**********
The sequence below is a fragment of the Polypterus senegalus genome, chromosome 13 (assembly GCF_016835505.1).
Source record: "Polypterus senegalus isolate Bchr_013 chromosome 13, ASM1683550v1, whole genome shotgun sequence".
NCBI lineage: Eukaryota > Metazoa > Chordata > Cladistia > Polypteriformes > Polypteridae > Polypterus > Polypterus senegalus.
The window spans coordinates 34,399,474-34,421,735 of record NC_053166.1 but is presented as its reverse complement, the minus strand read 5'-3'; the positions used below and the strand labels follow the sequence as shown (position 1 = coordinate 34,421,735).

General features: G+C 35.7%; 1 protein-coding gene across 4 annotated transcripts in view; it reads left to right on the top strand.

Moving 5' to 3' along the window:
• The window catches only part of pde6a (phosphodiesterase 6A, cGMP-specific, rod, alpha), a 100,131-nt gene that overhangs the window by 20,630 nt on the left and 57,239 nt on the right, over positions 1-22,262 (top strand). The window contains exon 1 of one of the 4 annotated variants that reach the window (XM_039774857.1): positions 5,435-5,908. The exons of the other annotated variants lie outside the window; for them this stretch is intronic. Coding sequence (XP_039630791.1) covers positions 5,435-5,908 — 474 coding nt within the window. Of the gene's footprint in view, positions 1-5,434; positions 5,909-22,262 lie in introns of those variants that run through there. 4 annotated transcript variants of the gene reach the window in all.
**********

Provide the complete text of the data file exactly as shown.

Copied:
The sequence below is a fragment of the Polypterus senegalus genome, chromosome 13 (assembly GCF_016835505.1).
Source record: "Polypterus senegalus isolate Bchr_013 chromosome 13, ASM1683550v1, whole genome shotgun sequence".
NCBI lineage: Eukaryota > Metazoa > Chordata > Cladistia > Polypteriformes > Polypteridae > Polypterus > Polypterus senegalus.
The window spans coordinates 34,399,474-34,421,735 of record NC_053166.1 but is presented as its reverse complement, the minus strand read 5'-3'; the positions used below and the strand labels follow the sequence as shown (position 1 = coordinate 34,421,735).

General features: G+C 35.7%; 1 protein-coding gene across 4 annotated transcripts in view; it reads left to right on the top strand.

Moving 5' to 3' along the window:
• The window catches only part of pde6a (phosphodiesterase 6A, cGMP-specific, rod, alpha), a 100,131-nt gene that overhangs the window by 20,630 nt on the left and 57,239 nt on the right, over positions 1-22,262 (top strand). The window contains exon 1 of one of the 4 annotated variants that reach the window (XM_039774857.1): positions 5,435-5,908. The exons of the other annotated variants lie outside the window; for them this stretch is intronic. Coding sequence (XP_039630791.1) covers positions 5,435-5,908 — 474 coding nt within the window. Of the gene's footprint in view, positions 1-5,434; positions 5,909-22,262 lie in introns of those variants that run through there. 4 annotated transcript variants of the gene reach the window in all.